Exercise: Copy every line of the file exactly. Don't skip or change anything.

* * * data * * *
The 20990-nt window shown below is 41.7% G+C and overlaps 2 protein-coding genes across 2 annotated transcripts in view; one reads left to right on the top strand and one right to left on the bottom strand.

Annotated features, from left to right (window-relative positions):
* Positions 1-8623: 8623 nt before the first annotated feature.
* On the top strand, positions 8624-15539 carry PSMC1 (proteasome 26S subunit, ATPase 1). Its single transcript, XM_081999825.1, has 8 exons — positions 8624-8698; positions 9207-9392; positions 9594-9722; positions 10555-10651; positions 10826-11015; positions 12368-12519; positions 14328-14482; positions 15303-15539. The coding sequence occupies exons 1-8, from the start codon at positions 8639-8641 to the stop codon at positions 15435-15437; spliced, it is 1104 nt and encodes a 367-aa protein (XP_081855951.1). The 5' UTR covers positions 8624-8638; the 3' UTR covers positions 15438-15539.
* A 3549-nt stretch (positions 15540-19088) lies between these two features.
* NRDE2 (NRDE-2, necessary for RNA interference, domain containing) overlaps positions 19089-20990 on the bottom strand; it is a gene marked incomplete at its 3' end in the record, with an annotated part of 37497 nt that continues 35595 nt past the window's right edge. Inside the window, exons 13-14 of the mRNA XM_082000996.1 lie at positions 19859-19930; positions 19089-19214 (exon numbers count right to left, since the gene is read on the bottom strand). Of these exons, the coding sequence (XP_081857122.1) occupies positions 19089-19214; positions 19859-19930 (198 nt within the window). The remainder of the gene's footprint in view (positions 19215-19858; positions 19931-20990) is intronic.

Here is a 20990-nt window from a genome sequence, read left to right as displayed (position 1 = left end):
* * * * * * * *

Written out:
The 20990-nt window shown below is 41.7% G+C and overlaps 2 protein-coding genes across 2 annotated transcripts in view; one reads left to right on the top strand and one right to left on the bottom strand.

Annotated features, from left to right (window-relative positions):
* Positions 1-8623: 8623 nt before the first annotated feature.
* On the top strand, positions 8624-15539 carry PSMC1 (proteasome 26S subunit, ATPase 1). Its single transcript, XM_081999825.1, has 8 exons — positions 8624-8698; positions 9207-9392; positions 9594-9722; positions 10555-10651; positions 10826-11015; positions 12368-12519; positions 14328-14482; positions 15303-15539. The coding sequence occupies exons 1-8, from the start codon at positions 8639-8641 to the stop codon at positions 15435-15437; spliced, it is 1104 nt and encodes a 367-aa protein (XP_081855951.1). The 5' UTR covers positions 8624-8638; the 3' UTR covers positions 15438-15539.
* A 3549-nt stretch (positions 15540-19088) lies between these two features.
* NRDE2 (NRDE-2, necessary for RNA interference, domain containing) overlaps positions 19089-20990 on the bottom strand; it is a gene marked incomplete at its 3' end in the record, with an annotated part of 37497 nt that continues 35595 nt past the window's right edge. Inside the window, exons 13-14 of the mRNA XM_082000996.1 lie at positions 19859-19930; positions 19089-19214 (exon numbers count right to left, since the gene is read on the bottom strand). Of these exons, the coding sequence (XP_081857122.1) occupies positions 19089-19214; positions 19859-19930 (198 nt within the window). The remainder of the gene's footprint in view (positions 19215-19858; positions 19931-20990) is intronic.

Here is a 20990-nt window from a genome sequence, read left to right as displayed (position 1 = left end):